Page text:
There is a simple factual response based on the fossil record, "No. Dinosaurs and people did not coexist" but this does not really answer the question "did humans draw dinosaurs?" -- with the implicit assumption that the two coexisted. Here I will provide some commentary about cave drawings (petroglyph, pictogram) with sources for further reading.
First a warning.
Mythologies created by rock art researchers and archaeologists are not limited to invented unlikely meanings, they also include vast numbers of “likely explanations”. Unfortunately, plausibility of interpretations does not render them any more credible, in fact from the epistemological perspective the unlikely versions are preferable: they are easier to refute. 
The above quote talks about created mythologies, but the warning applies to other subjective interpretation, such as "what does this image represent?"
One common such interpretation is that ancient humans have created representations of dinosaurs found in petroglyphs. However, these interpretations are wrong. Common explanations are local wildlife (such as a giraffe), or artistic liberties or human-animal hybrids. For instance, this paper (abstract) outlines several famous cases:
To support claims of the coexistence of humans with dinosaurs and pterosaurs, young-earth creationist authors have identified several pieces of ancient rock art as depictions of dinosaurs or pterosaurs. Here, nine such claims are investigated. An alleged pterosaur painting in Black Dragon Canyon, Utah, is actually not a single painting. Its "head" and "neck" are a painting of a person with outstretched arms. Its torso and limbs are those of a painting of a second person with outstretched arms, whose body continues into the "pterosaur's" "wing." The other "wing" is a painting of a horned serpent. The three paintings only appear connected because someone outlined the group with chalk. An alleged dinosaur petroglyph in Havasupai Canyon, Arizona, is a stylized bird with an extension on one foot; the hooked line that represents its head and neck is a stylized bird head. A second alleged dinosaur petroglyph in Havasupai Canyon is a stylized bighorn sheep or rabbit. An alleged dinosaur cave painting in Tanzania is an obvious giraffe. Three alleged cave paintings of long-necked dinosaurs in Zambia have short necks and most likely represent lizards. An alleged dinosaur painting on Agawa Rock in Lake Superior Provincial Park, Ottawa, represents Underwater Panther, a supernatural lake guardian of Ojibwe tradition. An alleged pterosaur painting at Alton, Illinois, is the product of the imagination of a nineteenth-century American author. These pieces of rock art now join the ever-growing pile of discredited "evidence" for the ancient coexistence of humans and dinosaurs.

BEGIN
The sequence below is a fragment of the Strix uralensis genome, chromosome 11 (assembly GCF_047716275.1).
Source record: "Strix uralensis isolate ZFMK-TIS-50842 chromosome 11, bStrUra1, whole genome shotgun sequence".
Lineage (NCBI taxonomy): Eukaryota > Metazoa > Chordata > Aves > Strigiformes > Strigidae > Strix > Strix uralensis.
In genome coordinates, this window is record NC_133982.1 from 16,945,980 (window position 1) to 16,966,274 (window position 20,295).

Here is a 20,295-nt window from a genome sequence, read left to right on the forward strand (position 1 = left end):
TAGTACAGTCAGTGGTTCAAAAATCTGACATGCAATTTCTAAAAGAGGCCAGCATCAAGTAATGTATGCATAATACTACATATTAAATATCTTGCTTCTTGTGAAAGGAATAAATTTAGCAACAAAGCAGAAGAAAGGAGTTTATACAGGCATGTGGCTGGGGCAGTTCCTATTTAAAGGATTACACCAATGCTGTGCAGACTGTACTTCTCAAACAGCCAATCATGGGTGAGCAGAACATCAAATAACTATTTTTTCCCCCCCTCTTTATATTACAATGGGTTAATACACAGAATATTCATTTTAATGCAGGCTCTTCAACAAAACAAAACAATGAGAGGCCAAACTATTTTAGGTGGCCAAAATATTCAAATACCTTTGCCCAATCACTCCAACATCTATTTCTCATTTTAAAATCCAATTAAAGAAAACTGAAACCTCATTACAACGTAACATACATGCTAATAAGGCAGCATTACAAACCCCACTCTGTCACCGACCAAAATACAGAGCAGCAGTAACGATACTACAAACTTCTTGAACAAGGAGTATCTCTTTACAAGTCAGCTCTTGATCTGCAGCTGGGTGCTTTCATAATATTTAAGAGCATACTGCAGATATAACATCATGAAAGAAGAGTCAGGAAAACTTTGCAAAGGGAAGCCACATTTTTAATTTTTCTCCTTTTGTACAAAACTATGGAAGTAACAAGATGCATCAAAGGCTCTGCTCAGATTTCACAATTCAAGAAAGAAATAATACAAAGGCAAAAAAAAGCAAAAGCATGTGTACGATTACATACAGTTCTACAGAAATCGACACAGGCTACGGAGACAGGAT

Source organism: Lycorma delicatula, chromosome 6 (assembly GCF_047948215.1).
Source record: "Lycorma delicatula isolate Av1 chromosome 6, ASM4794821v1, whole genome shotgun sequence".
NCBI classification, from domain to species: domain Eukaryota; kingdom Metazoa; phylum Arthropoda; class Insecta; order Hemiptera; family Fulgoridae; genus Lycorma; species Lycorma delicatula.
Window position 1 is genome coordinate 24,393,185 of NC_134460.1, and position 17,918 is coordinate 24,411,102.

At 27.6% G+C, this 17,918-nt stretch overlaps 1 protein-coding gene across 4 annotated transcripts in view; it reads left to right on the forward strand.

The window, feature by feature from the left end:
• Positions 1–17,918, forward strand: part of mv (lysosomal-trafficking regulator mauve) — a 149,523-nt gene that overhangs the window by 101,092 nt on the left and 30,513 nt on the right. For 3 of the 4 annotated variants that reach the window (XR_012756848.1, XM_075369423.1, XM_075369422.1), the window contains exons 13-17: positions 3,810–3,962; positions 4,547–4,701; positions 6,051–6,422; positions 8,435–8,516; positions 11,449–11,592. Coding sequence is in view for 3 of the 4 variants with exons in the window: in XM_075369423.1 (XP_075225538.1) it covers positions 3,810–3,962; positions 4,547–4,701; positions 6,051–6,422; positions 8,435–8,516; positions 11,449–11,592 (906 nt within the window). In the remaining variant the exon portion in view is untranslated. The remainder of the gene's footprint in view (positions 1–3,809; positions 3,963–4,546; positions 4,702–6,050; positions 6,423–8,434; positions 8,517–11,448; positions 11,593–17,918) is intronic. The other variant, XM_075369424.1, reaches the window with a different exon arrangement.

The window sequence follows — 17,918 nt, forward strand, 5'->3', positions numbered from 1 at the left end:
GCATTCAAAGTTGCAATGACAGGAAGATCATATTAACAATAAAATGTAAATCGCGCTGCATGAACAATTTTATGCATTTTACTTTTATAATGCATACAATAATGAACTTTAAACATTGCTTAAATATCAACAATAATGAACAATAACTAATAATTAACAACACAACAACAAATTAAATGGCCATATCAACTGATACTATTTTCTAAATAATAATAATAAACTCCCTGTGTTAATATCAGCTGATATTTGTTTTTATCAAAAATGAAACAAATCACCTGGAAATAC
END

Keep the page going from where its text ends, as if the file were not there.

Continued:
A similar article (by the same author as  that repeats many of the same examples of ) also expands on other critical failings of identification, such as a "mastodon" being incorrectly identified and another instance of a mastodon in a cave painting less than 100 years old.  Despite the many examples of incorrect attribution and misidentification, there is some sense in which this question is legitimate, which is some mythical reconstruction of available evidence by prehistoric man.
In several historic locations, the existence of fossil footprints was deemed to be of special significance to historic hominins, significant enough to be recorded (for example, ). In some cases, the fossil was reproduced in petroglyph, and there is at least one instance where a mythological creature was reconstructed from footprints, for instance:
(taken from .) The petroglyphs are reported favorably in , and  as a reconstruction from the tridactyl footprints; a mythical creature called "//Khwai-hemm" that, at the time of the story telling, only its tracks remained (i.e., the fossil footprints). A similar mythological construction near a similar footprint is identified in 
There is no fossil evidence humans and dinosaurs co-existed (see other answers). The cave paintings given as evidence to support that claim are either 1) clearly misidentified (vocabulary word of the day: Pareidolia ) or 2) a mythological construction based on local folk lore.
 Bednarik, Robert G. Myths about Rock Art. Journal of Literature and Art Studies, ISSN 2159-5836. August 2013, Vol. 3, No. 8, 482-500 https://s3.amazonaws.com/academia.edu.documents/35548236/Myths_rock_art.pdf?AWSAccessKeyId=AKIAIWOWYYGZ2Y53UL3A&Expires=1546964986&Signature=0db0PSp1CoTsZEGMS65Sixt%2BK7o%3D&response-content-disposition=inline%3B%20filename%3DMyths_About_Rock_Art.pdf
 Senter, Phil. 2012. More "dinosaur" and "pterosaur" rock art that isn’t. Palaeontologia Electronica Vol. 15, Issue 2;22A,14p;
 Bednarik, Robert G. Pleistocene Palaeoart of the Americas. Arts 2014, 3, 190-206; doi:10.3390/arts3020190 https://www.mdpi.com/2076-0752/3/2/190/pdf
 Ellenberger et al. Bushmen Cave Paintings of Ornithopod Dinosaurs: Paleolithic Trackers Interpret Early Jurassic Footprints. Ichnos, 12:3, 223-226, DOI: 10.1080/10420940591008971 https://doi.org/10.1080/10420940591008971
 Lockley et al. An introduction to thunderbird footprints at the Flag Point pictograph-track site: preliminary observations on Lower Jurassic theropod tracks from the Vermillion Cliffs area, southwestern Utah. Part of The Triassic-Jurassic Terrestrial Transition 2006 Bulletin 37 pp310-314. http://econtent.unm.edu/cdm/ref/collection/bulletins/id/265
 Gerard D. Gierlinski and Konrad Z. Kowalski. Footprint of an large, Early Jurassic ornithischian from the ancient sacred site of Kontrewers, Poland. Part of The Triassic-Jurassic Terrestrial Transition 2006 Bulletin 37 pp217-220. http://econtent.unm.edu/cdm/ref/collection/bulletins/id/265